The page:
Today’s Google doodle is about the German naturalist and artist, Maria Sibylla Merian. Here’s a drawing of a rose done by her.
She was born into an engraver’s family, helped support her family by giving drawing lessons to the daughters of wealthy families, married and had two daughters of her own, and continued to work. She left her husband when she was 38 and eventually divorced him. In 1692!
For a woman living in that time to pursue a career as an artist, even supporting herself by it, and to continue to do so while raising a family, is incredibly rare.
Later she traveled to Suriname in South America:
The pursuit of her work in Suriname was an unusual endeavour, especially for a woman. In general, men received royal or government funding to travel in the colonies to find new species of plants and animals, make collections and to work there, or to settle. Scientific expeditions at this period of time were not common, and Merian’s unofficial, self-funded expedition raised many eyebrows. She succeeded, however, in discovering a whole range of previously unknown animals and plants in the interior of Surinam. Merian spent time studying and classifying her findings and described them in great detail. Her classification of butterflies and moths is still relevant today.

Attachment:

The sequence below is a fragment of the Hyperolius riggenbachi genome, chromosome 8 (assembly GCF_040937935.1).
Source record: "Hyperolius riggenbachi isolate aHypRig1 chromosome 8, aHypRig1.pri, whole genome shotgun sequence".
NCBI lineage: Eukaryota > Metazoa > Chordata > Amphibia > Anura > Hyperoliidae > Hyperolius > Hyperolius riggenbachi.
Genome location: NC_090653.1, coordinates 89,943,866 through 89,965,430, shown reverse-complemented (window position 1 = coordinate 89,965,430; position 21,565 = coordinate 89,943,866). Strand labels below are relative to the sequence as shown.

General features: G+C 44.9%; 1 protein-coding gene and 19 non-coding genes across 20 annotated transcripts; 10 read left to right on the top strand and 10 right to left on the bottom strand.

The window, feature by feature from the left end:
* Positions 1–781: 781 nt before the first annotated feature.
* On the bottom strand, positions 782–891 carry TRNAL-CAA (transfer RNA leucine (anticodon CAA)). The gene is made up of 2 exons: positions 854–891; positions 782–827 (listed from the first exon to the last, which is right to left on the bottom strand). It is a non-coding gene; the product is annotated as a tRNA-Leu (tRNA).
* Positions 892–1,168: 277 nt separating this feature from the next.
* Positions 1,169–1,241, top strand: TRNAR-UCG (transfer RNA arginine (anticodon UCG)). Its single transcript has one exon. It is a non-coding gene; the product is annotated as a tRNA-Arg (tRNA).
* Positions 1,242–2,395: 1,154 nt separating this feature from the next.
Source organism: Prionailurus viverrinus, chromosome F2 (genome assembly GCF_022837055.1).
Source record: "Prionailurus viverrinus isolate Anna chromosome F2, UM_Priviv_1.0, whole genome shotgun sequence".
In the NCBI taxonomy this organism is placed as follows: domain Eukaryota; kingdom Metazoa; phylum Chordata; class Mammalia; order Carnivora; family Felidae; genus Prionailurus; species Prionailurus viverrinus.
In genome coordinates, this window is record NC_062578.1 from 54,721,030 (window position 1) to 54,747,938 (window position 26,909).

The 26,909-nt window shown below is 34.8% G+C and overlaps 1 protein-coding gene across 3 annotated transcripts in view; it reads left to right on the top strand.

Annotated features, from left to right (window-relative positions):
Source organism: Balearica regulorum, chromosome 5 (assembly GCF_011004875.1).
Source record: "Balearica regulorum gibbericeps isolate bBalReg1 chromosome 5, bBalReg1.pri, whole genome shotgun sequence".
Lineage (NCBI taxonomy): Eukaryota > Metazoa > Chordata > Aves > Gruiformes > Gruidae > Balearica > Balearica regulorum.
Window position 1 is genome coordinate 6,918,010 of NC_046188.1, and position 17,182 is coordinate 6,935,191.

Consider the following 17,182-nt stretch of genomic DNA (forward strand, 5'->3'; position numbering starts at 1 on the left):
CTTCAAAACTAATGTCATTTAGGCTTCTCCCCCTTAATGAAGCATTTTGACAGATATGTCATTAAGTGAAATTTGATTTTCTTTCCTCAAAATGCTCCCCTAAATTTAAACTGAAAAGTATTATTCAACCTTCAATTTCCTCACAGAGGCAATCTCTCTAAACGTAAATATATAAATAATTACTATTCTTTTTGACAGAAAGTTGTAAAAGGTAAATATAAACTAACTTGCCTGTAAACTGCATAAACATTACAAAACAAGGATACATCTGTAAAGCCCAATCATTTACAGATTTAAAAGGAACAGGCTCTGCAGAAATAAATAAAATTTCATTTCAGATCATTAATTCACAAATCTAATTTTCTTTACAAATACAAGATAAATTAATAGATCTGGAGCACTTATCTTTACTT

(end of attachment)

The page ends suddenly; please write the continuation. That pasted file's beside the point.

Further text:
She suffered a stroke in 1715 which made her unable to work, and died in 1717. Her scientific studies about metamorphosis were published posthumously by her daughter.
Here’s a good piece about Merian by the L.A. Times from 2008, though they accused her paintings of being less than “revolutionary”.
The mainstream media website Entertainment Weekly couldn’t resist getting in a dig at her: “She doesn’t look a day over 360!”
Would they have said this about a male artist? I don’t think so. Women are judged as decorative objects, even respected scientists who have been dead for more than 300 years. And women artists are still judged by their decorativeness today, though it has absolutely nothing to do with their art.